Why on earth do some people believe the blatant lies of Boris Johnson or Donald Trump? That question has had me perplexed. Now I may have stumbled on the answer. To get to that I need to make a detour via Jeanne d’Arc and Greta Thunberg. As I often do, I am bringing together two (hopefully) unrelated images to create a new understanding.
An autistic condition
Let’s begin with Greta or rather autism. In discussing the positive aspects of autism related to Greta, author Naomi Klein on Democracy Now referred to a condition in which autistic people, unlike others, tend not to look to those around them as suitable models for reactions to current circumstances. As a result, social integration is more difficult but also they have the advantage of a less stereotyped response. The idea I’m interested in here is that there can be a condition defined, partly, by how people see and react to others that differentiates them from everybody else and makes their behaviour incomprehensible if not reprehensible to others.
Burning at the stake
Now let’s turn to Jeanne d’Arc. A recent post on Facebook figured a pretty young girl, a winning smile on her lips, dressed up to symbolise Jeanne, complete with a wooden stake and ropes to restrain her and fake flames around the bottom of her ankle-length dress. There was even straw as kindling for the flames. ‘This is so clever’ exclaimed the man posting the picture. I found that image horrifying for several reasons, but the pertinent one here is that adults aided and probably encouraged her to dress that way. What were they thinking? How could they set this girl up as a living effigy of the victim of scheming men in a position of power who burnt to death a young woman because she was a woman doing ‘men’s work’, because she was different, because she was a visionary, because she was courageous, because she took the lead and got things done, because she was able to win?
A question of discernment
I can only conclude that the adults that egged the young girl on to dress that way lacked discernment. They didn’t have the perspicacity or the depth of understanding or the necessary sensitivity to perceive the horror of what they were aiding and abetting. They saw it as pretty, or colourful, or smart, or striking, or amusingly provocative. Or, worse, they were aware but didn’t care. That superficiality or indifference reminds me of the people who willingly gulp down the lies and aberrations of people like Trump or Johnson. They seem to lack any depth of vision or understanding of the world. They remain uncritical if not supportive when confronted with what others see as blatant lies or reprehensible behaviour. This does not include those who are perfectly aware of what is happening, but are driven by an urge to break or destroy at whatever cost, sometimes for their own gain but just as often out of sheer destructive glee.
A flat world, lacking in colour
Now let’s link this lack of discernment to the notion of condition. Is it possible that part of the population is beset by a ‘condition’ characterised by a disinterest, if not an inability, to evaluate the truth of what they hear or see? Beyond this disinterest, they exhibit a lack of curiosity about the wider picture, about others, about elsewhere, about otherwise.. This refusal, if not denial, of all that is ‘other’, this lack of empathy, is strongly linked to a feeling of identity. Questioning it is often taken as an existential threat. Their attitude makes it difficult for them to appreciate the wider ramifications of a situation or perceive the deeper implications of an action. The notion of interconnectedness and interdependence is unacceptable to them, if not abhorrent. They seek to keep all things clear-cut, separate and unambiguous. No wonder they hate people of colour or gays or transexuals. They seek to eliminate otherness, to produce a world that is devoid of difference, that is flat and mono-coloured. They are unwilling, if not terrified, to entertain even the slightest contradiction that might challenge their view. As such, they appear extremely vulnerable in their fearful opposition to all that is different.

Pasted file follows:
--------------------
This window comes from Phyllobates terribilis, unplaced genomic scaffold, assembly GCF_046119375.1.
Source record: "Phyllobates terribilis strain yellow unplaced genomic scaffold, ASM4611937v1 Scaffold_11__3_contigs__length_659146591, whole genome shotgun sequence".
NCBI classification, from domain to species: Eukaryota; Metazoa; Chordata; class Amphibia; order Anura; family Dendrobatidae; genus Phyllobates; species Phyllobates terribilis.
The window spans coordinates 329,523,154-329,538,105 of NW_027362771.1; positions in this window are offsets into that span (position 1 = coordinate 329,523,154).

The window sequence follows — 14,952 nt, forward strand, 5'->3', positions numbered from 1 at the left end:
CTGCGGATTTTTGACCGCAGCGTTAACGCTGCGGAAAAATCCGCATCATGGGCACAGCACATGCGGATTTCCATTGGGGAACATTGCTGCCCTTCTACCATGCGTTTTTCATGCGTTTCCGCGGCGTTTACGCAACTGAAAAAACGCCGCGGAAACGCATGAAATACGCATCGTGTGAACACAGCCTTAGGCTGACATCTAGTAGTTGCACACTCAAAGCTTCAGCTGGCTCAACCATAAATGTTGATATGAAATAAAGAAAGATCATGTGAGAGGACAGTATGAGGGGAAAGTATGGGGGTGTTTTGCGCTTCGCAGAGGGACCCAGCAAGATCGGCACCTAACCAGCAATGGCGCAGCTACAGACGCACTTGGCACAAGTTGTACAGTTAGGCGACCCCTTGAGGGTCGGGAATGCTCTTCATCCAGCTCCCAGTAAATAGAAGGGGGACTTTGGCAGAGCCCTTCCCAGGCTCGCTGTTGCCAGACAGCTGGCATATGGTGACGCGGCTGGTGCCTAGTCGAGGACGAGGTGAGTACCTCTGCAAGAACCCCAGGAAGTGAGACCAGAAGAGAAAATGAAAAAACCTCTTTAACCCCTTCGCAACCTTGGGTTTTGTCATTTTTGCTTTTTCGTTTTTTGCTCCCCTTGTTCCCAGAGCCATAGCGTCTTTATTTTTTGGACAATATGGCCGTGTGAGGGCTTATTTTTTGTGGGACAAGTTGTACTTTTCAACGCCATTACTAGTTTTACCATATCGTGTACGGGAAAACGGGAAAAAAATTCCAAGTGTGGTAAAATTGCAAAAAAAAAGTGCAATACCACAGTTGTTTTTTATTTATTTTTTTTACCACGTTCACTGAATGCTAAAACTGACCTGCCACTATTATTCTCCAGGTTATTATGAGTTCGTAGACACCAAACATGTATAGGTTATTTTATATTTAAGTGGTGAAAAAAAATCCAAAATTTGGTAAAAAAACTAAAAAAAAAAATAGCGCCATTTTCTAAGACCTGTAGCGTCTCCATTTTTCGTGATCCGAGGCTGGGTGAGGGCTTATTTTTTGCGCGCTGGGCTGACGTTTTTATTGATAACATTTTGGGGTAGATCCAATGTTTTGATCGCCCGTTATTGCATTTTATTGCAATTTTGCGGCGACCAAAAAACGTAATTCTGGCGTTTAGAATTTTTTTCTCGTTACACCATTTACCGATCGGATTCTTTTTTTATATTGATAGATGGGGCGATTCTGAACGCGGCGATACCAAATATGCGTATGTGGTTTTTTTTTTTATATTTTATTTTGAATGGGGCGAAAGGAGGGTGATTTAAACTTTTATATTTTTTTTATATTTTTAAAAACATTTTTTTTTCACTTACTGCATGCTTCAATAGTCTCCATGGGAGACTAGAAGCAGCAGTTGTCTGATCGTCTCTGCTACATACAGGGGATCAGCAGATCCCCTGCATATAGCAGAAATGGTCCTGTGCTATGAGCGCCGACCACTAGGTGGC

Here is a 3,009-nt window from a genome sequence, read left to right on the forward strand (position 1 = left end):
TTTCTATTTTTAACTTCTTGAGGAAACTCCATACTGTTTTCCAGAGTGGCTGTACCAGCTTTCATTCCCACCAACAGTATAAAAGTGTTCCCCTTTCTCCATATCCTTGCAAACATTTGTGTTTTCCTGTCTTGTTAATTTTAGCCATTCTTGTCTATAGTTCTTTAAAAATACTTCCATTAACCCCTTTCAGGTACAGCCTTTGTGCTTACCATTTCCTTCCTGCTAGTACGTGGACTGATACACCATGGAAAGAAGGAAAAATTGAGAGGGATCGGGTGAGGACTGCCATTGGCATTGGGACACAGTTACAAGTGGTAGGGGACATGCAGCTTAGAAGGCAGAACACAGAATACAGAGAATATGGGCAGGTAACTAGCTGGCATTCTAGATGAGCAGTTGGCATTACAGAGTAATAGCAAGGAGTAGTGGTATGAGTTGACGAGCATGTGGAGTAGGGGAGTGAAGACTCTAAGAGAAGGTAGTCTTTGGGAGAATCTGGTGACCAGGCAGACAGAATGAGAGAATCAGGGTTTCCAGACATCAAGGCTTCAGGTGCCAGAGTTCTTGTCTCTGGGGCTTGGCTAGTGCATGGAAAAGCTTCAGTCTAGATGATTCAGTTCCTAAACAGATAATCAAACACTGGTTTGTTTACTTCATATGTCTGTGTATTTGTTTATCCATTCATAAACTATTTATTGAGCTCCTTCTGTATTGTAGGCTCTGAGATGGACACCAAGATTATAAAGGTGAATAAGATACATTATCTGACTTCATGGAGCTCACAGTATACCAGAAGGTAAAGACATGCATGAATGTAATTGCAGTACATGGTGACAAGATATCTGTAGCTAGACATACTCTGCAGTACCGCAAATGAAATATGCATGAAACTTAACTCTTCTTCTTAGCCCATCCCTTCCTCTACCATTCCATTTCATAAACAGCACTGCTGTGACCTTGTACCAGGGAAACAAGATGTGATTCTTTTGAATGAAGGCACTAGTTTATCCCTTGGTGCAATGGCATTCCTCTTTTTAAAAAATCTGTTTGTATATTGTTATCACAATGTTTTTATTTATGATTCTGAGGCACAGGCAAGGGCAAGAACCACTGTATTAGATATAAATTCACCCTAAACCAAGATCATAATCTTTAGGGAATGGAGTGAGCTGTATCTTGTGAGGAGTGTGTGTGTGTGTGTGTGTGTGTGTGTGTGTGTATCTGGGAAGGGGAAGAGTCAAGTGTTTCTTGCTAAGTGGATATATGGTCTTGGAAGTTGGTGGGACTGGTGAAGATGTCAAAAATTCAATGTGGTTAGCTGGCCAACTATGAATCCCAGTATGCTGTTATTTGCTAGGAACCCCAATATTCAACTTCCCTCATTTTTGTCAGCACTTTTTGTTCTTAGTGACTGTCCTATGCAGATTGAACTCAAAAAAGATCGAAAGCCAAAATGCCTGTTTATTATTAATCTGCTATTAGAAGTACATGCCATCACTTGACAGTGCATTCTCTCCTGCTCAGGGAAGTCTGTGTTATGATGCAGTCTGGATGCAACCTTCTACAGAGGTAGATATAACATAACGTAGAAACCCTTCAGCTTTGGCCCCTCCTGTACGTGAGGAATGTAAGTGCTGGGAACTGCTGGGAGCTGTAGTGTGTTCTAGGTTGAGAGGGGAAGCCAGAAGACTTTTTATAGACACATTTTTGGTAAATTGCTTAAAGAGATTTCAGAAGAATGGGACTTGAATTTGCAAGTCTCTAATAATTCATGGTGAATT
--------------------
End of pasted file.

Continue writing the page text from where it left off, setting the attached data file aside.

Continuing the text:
Understanding the incomprehensible
If my supposition is correct, these people have an identifiable limit to their perception of the world that appears hard-wired into their identity if not their brains. That might explain why their behaviour is incomprehensible to those who naturally weigh up the truth of what they’ve been told and perceive the wider ramifications of a situation. It might also suggest that such people cannot be won over by recourse to reason or truth as, for existential reasons, they are unwilling or incapable of seeing the world otherwise. Note that, to some extent, all of us find going beyond our own cherished world-view challenging. But a lot of people can be jolted into new perspectives by the unexpected or the inexplicable. In the condition suggested here, the shunning of alterity deprives them of the cognitive dissonance that might shake their short-sighted perceptions. If such a condition exists, it raises the question of the future of democracy, founded as it is on a belief in the collective wisdom and perspicacity of individual voters. This is acutely so at a time when social media are widely used by the rich and powerful to feed these people the very stories that reinforce their limited vision of the world and their hatred and fear of others.